Our boundaries have been changing in recent years. Holes in them have suddenly appeared; some of our fences have been raised higher, while others have fallen over; some of our border lines have been pulled in, while others have suddenly been pushed out. If we are confused by the resulting plasticine effect, we might remember that there are always people looking in as well as out, and that insiders are never the only, nor even the most influential, observers of borders.
On 15 December last year the Prime Minister announced that in March 2005 he would set a sea boundary of up to 1000 nautical miles around Australia. Any vessel inside it would be required to give satisfactory identification, or face possible attack by the new Australian Joint Offshore Protective Command. Indonesians and New Zealanders at once complained that the notion of an Australian Maritime Identification Zone infringed the sea boundaries of their Exclusive Economic Zones, as indeed it appears to do, as well as those of East Timor. A 1000 nautical mile zone would take in two thirds of Indonesia’s territorial waters “ parts of the Java Sea, the Halmahera sea off Maluku, and the Sulawesi Sea.
Thanks to Bill Leak at the Australian
The Law of the Sea, which was negotiated long and painstakingly over fourteen years and signed by 150 nations in 1982, sets a 200 nautical mile Exclusive Economic Zone around every coastal country. Beyond that, ships have freedom of the high seas, as well as rights of transit passage through straits. What Mr Howard wants, claiming the need to protect our oil and gas facilities, our borders and fisheries, is the right to interdict ships, and presumably aircraft, that Australia suspects of carrying terrorists, as far out as 1000 nautical miles. This, he said, will complete Australia’s ‘enhanced offshore maritime security’.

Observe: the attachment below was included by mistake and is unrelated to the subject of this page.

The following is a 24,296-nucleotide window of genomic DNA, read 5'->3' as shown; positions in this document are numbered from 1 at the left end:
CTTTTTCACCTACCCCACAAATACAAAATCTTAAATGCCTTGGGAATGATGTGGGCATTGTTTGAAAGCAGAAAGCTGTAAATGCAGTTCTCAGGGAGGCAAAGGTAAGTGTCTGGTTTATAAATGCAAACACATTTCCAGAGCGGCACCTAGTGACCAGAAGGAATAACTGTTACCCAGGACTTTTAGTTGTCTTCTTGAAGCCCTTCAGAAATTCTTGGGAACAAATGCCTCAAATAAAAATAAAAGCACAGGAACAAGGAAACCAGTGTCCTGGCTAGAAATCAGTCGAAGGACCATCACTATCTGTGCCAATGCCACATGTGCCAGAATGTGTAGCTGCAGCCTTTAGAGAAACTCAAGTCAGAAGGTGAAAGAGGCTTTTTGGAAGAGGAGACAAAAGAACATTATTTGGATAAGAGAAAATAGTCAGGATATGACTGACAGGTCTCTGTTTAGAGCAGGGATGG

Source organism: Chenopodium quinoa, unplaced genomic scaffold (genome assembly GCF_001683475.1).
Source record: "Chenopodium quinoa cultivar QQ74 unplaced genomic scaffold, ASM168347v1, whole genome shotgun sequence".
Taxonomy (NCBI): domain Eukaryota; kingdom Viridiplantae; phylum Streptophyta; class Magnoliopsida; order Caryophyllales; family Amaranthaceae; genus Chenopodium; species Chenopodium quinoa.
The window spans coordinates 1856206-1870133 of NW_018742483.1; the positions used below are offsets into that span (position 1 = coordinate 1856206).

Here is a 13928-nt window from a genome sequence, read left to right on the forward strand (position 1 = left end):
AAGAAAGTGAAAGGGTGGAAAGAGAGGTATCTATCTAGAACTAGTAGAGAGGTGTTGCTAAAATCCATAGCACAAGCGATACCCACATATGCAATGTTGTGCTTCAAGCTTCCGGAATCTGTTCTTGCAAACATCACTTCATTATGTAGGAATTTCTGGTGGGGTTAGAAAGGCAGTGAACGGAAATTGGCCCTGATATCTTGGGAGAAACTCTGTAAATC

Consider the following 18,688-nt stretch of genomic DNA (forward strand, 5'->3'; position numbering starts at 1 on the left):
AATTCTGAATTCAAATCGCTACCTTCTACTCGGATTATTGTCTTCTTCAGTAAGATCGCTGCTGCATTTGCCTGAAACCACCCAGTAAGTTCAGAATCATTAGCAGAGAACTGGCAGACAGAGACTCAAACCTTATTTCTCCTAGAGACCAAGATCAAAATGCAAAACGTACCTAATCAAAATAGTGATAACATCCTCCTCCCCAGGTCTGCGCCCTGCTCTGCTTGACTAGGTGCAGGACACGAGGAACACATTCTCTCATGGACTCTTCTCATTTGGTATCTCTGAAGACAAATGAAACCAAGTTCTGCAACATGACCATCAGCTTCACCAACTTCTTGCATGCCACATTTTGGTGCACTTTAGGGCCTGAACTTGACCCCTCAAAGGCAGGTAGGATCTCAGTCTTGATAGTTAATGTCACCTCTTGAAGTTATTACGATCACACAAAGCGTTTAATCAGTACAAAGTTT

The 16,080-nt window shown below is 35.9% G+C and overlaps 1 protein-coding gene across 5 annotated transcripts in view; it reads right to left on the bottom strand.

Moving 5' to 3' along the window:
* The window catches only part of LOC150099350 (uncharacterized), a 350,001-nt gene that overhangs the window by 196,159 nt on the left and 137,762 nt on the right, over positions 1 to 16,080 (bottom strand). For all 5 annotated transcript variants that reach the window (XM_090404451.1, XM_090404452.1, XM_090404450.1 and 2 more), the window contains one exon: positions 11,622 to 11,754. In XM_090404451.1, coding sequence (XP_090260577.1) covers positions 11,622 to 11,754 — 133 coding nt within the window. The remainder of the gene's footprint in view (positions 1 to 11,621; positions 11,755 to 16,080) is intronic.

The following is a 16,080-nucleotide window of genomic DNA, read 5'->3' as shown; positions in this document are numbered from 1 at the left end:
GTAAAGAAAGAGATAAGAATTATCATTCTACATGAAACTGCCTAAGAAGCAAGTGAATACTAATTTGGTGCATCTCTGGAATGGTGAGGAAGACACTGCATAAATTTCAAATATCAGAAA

The Prime Minister’s new Zone is peculiar in three ways. One is that since May 2003 Australia has been one of eleven countries in the Preventive Security Initiative (PSI), which does things that sound much like what the Prime Minister has just announced we are about to do. A second peculiarity is that three years ago, in December 2002, he announced, and repeated during the 2004 election campaign, that Australia has a right to attack the territories of neighbouring countries if we think there are terrorists there who threaten us. If we say we can already preemptively invade other countries’ land, sea or airspace in this way, why do we need to draw a line around Australia and say it is a Zone in which we claim we can do the same thing? A third peculiarity is that Australia already controls the world’s fourth largest expanse of land, sea, and continental shelf, and to grab for control of even more is to invite international legal challenges, and even more hostility from our neighbours, who have not forgotten Mr Howard’s preemptive attack statements.